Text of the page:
It also means a strengthened Turkey, which could explain why Ankara is going the full monty on this issue, releasing surveillance tape and leaking information about the investigation.
“Turkey is part of an axis with Qatar,” Gold said, “and that puts Saudi Arabia at odds with the Turkish government.
“There is another theme in the relations as well, and that is that Saudi Arabia looks around the Middle East and sees hegemonic powers that threaten its vital security interests,” he said. “The most obvious is Iran, but Turkey is another hegemonic power that could put Saudi interests at risk. For this reason, Saudi Arabia was never an opponent of Kurdish independence aspirations.”
At first glance one might think that the reason Saudi Arabia losing status in Washington is bad for Israel is because of the increased cooperation between Israel and Saudi Arabia, and the hope that Prime Minister Benjamin Netanyahu often alludes to of being able to leverage that into Sunni pressure on the Palestinians to show some flexibility in the diplomatic process. A Washington-Riyadh tiff could compel the Saudis to rethink this cooperation.
But that observation, Lerman maintained, misses a critical point: Israel’s major concern – the number one issue on its agenda – is Iran, and not the Palestinians. And a Saudi Arabia that does not have the same cachet in Washington is bad for Israel because “the Saudis, even more so than us in some ways, have turned around the American position on Iran. This is central and uppermost in our list of priorities, and so to have a Saudi government held in high regard in Washington is very much in our interest,” Lerman said.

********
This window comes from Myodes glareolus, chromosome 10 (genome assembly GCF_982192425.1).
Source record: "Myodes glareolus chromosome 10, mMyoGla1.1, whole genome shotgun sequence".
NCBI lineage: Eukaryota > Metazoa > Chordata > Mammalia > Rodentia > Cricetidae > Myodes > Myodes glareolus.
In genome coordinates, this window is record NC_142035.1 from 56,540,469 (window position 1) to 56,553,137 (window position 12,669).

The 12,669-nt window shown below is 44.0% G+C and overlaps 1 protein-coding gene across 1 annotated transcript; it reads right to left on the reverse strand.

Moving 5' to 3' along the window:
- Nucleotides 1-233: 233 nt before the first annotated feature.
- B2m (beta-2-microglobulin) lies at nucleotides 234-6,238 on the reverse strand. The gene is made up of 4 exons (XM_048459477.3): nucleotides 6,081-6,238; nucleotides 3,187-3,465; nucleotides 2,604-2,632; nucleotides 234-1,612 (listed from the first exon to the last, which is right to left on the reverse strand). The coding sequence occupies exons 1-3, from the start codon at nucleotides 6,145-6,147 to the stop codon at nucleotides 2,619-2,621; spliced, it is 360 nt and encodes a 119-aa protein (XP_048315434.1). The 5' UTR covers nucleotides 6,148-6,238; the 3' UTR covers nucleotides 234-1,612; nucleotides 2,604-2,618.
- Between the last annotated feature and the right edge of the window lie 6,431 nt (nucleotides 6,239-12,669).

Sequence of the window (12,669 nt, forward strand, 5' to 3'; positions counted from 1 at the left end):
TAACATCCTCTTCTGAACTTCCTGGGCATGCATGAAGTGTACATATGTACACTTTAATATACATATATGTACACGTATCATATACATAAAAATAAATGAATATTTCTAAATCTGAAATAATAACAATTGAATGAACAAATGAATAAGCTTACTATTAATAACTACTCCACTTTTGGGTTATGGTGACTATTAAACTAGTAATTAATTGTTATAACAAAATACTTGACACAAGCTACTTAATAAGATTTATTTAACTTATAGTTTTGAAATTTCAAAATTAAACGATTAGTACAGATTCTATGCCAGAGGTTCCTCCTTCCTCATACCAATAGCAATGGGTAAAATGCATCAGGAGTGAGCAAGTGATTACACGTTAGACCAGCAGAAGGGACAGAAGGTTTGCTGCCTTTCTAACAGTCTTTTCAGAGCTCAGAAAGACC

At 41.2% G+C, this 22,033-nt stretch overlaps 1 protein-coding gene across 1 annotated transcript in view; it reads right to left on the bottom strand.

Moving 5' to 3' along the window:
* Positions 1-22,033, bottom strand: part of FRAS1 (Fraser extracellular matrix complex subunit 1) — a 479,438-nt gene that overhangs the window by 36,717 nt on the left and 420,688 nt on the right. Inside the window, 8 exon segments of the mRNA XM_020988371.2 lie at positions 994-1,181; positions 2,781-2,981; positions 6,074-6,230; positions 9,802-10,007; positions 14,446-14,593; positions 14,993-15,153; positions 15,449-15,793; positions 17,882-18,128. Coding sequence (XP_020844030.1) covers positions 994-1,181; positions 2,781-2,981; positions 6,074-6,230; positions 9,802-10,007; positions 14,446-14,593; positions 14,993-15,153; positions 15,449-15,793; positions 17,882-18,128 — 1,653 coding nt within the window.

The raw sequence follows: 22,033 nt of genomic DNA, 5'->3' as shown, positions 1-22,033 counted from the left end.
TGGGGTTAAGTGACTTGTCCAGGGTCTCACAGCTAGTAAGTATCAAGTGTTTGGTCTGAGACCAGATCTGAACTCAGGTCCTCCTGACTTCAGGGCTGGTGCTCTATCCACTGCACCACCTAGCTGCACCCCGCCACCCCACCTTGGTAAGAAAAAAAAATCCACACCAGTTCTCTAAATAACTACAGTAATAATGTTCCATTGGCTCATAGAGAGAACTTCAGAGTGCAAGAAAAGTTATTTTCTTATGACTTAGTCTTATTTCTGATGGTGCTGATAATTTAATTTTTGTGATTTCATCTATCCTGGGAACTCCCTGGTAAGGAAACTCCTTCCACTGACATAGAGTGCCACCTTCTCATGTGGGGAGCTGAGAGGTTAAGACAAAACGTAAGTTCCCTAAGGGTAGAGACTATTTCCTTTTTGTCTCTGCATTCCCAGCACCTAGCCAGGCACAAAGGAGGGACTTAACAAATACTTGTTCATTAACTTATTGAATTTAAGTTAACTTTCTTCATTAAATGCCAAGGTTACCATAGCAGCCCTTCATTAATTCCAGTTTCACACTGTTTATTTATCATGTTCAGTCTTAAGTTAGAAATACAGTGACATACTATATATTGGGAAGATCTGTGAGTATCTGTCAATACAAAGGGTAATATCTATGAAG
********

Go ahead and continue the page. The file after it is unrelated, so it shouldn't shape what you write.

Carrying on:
True, Netanyahu led the rhetorical charge in Washington to get Trump to withdraw from the Iranian nuclear deal earlier this year, but the Saudis – and other Persian Gulf states – were equally involved behind closed doors lobbying heavily against it.
But Saudi influence in Washington will now be dimmed if its involvement in the Khashoggi incident is proved beyond doubt.
Lerman envisions a scenario where Jewish political organizations in Washington – such as the American Jewish Committee, which he once worked for as head of its Israel office – may actually go to Capitol Hill, as they have done in the past, and discreetly lobby for the Saudis, something that could paradoxically bring the two countries even closer together. While Saudi Arabia has excellent relations with the Trump administration, its position in Congress – where there is mounting criticism – is much weaker, and they might look to Israel to help press their case.
The one positive fallout from the Khashoggi affair, Lerman said, might be that it will force MBS to be more cautious.
“For all the good that he has been doing from our perspective on the balance of power in the region, there is one after-effect that I hear all too often from people watching – that he is impetuous, reckless, doing too much, too fast and that he is not careful enough about the consequences. So if this ends up adding a dimension of caution,” Lerman said, “it will not be a bad thing.”
Michael Wilner in Washington contributed to this report.